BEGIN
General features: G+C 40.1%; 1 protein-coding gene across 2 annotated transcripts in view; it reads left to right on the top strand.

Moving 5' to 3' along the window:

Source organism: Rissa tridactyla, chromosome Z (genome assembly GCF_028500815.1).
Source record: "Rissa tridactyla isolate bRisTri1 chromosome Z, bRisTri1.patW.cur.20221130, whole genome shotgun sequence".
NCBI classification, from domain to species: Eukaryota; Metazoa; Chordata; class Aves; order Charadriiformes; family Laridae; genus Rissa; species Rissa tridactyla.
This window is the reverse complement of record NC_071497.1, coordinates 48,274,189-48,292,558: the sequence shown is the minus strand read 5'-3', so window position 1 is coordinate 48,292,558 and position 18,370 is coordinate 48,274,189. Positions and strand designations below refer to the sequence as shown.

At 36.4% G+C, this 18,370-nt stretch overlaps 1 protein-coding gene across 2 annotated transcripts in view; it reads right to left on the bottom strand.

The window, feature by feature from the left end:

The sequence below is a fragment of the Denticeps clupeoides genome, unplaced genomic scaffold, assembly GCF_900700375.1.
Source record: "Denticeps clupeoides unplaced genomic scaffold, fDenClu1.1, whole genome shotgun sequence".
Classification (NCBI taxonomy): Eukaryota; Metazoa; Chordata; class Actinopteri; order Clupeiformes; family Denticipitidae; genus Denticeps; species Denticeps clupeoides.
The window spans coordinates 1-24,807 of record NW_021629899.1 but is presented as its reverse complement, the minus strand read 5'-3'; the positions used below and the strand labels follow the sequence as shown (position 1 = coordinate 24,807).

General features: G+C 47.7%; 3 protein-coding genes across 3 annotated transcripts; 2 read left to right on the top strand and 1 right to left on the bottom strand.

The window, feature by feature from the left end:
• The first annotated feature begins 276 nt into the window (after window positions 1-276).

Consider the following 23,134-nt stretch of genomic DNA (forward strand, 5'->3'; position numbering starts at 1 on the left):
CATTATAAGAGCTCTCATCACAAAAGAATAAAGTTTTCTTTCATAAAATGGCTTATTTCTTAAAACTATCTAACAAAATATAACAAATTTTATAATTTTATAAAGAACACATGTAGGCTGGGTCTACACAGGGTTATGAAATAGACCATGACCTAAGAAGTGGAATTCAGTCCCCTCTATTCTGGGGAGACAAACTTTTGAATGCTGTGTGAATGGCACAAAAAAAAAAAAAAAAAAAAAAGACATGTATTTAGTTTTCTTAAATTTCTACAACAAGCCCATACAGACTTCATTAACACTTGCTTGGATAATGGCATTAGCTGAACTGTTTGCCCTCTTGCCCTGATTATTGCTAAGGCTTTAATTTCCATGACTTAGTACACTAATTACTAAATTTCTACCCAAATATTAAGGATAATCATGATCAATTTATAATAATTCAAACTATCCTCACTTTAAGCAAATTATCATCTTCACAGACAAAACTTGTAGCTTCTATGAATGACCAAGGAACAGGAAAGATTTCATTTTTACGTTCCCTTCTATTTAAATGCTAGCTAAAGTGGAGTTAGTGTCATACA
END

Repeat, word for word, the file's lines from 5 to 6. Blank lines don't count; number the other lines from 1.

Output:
NCBI classification, from domain to species: Eukaryota; Metazoa; Chordata; class Aves; order Charadriiformes; family Laridae; genus Rissa; species Rissa tridactyla.
This window is the reverse complement of record NC_071497.1, coordinates 48,274,189-48,292,558: the sequence shown is the minus strand read 5'-3', so window position 1 is coordinate 48,292,558 and position 18,370 is coordinate 48,274,189. Positions and strand designations below refer to the sequence as shown.